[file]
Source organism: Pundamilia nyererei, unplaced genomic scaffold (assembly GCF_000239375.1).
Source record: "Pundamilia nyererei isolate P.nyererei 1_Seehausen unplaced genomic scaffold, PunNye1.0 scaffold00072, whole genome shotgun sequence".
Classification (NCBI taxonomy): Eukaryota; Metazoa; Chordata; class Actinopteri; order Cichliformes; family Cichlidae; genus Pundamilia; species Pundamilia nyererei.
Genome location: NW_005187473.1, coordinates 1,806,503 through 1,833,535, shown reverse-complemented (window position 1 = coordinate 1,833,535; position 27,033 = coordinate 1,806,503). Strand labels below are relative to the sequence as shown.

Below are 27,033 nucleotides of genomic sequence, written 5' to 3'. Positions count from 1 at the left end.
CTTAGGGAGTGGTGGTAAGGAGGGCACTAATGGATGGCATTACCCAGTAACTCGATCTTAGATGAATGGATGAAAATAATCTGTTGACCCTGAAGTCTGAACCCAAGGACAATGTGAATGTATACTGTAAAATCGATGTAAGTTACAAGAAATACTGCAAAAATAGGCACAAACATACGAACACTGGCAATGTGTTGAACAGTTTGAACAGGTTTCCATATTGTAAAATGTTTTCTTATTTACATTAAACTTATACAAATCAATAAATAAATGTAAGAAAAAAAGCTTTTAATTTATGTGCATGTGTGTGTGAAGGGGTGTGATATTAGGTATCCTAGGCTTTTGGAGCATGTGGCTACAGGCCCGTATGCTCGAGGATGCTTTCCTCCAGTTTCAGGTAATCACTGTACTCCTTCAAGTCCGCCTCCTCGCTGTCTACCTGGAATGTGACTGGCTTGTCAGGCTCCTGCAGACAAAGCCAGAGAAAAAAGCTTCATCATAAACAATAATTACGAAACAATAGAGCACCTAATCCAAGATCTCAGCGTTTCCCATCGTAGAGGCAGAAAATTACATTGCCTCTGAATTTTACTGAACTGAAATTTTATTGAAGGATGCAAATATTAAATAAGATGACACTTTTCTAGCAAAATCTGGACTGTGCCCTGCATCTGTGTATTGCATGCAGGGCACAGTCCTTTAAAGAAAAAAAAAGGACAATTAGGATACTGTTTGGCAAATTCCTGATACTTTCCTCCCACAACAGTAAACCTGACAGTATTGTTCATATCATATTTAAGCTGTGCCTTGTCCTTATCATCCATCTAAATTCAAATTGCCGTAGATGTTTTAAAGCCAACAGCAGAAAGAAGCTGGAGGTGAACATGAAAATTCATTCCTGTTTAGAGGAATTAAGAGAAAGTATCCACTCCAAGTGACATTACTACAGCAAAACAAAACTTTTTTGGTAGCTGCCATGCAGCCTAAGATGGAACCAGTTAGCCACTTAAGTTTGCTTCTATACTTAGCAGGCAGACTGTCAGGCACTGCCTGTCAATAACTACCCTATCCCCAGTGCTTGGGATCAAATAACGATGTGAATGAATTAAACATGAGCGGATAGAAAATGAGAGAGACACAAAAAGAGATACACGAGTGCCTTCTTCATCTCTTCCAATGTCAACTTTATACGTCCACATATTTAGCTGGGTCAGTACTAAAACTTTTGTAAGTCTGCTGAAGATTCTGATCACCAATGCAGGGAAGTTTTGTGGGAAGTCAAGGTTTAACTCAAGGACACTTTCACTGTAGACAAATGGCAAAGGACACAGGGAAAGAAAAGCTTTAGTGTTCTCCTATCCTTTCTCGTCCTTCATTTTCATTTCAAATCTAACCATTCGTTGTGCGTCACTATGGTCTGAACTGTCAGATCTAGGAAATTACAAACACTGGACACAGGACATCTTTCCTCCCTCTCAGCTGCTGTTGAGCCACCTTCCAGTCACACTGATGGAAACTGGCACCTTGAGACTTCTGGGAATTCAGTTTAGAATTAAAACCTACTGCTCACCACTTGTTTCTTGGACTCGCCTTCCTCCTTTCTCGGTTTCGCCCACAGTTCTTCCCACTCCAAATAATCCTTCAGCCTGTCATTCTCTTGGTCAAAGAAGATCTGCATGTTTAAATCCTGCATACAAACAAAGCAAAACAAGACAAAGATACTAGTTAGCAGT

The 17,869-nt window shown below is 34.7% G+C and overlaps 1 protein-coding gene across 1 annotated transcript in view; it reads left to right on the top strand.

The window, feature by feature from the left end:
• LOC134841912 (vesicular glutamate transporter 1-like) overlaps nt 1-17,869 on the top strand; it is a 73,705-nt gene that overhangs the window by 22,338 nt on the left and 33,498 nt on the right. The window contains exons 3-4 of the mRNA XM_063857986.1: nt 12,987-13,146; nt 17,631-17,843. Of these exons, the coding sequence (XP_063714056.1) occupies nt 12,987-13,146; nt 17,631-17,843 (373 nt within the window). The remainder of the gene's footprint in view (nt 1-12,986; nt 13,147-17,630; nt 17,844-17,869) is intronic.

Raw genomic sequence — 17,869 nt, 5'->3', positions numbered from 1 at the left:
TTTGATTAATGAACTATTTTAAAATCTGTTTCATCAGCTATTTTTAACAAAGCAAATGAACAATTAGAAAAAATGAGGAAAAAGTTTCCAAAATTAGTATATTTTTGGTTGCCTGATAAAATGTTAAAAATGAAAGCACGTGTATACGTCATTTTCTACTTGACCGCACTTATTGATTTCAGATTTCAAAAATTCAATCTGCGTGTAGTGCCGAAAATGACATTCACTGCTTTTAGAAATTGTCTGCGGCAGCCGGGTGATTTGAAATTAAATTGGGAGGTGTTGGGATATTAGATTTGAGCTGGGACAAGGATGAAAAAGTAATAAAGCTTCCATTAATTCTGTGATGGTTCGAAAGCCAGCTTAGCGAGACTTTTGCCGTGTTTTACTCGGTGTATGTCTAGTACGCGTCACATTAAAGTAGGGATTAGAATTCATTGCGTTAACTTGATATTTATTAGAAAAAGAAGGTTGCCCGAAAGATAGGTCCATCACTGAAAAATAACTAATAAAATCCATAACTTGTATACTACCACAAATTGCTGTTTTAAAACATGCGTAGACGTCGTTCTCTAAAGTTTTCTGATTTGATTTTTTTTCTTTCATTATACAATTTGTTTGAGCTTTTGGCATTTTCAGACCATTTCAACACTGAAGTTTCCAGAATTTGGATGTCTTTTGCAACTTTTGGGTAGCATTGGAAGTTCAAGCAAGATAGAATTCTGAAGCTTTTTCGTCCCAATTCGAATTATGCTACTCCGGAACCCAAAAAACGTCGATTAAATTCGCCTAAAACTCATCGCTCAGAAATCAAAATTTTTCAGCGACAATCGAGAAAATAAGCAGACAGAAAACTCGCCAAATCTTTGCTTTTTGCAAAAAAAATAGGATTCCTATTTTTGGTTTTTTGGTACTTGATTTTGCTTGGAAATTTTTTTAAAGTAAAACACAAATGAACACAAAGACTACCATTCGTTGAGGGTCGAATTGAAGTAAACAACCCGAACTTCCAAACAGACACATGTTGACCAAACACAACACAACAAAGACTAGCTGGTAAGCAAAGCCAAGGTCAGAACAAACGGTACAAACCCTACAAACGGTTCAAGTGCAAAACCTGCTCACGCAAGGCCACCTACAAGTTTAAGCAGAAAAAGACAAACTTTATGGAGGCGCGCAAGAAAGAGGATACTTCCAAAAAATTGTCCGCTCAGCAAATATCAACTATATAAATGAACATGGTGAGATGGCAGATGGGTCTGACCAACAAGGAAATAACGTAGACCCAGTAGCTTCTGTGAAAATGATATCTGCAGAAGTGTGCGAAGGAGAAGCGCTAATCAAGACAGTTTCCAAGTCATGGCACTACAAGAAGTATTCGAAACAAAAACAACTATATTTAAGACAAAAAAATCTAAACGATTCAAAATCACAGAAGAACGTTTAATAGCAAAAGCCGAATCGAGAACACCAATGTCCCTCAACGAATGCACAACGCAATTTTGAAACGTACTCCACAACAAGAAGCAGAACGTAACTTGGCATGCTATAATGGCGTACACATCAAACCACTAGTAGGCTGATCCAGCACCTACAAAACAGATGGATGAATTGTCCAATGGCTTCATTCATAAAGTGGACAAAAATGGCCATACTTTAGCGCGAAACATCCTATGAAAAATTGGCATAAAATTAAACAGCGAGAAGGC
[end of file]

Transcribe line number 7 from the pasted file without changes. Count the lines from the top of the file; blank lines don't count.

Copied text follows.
The 17,869-nt window shown below is 34.7% G+C and overlaps 1 protein-coding gene across 1 annotated transcript in view; it reads left to right on the top strand.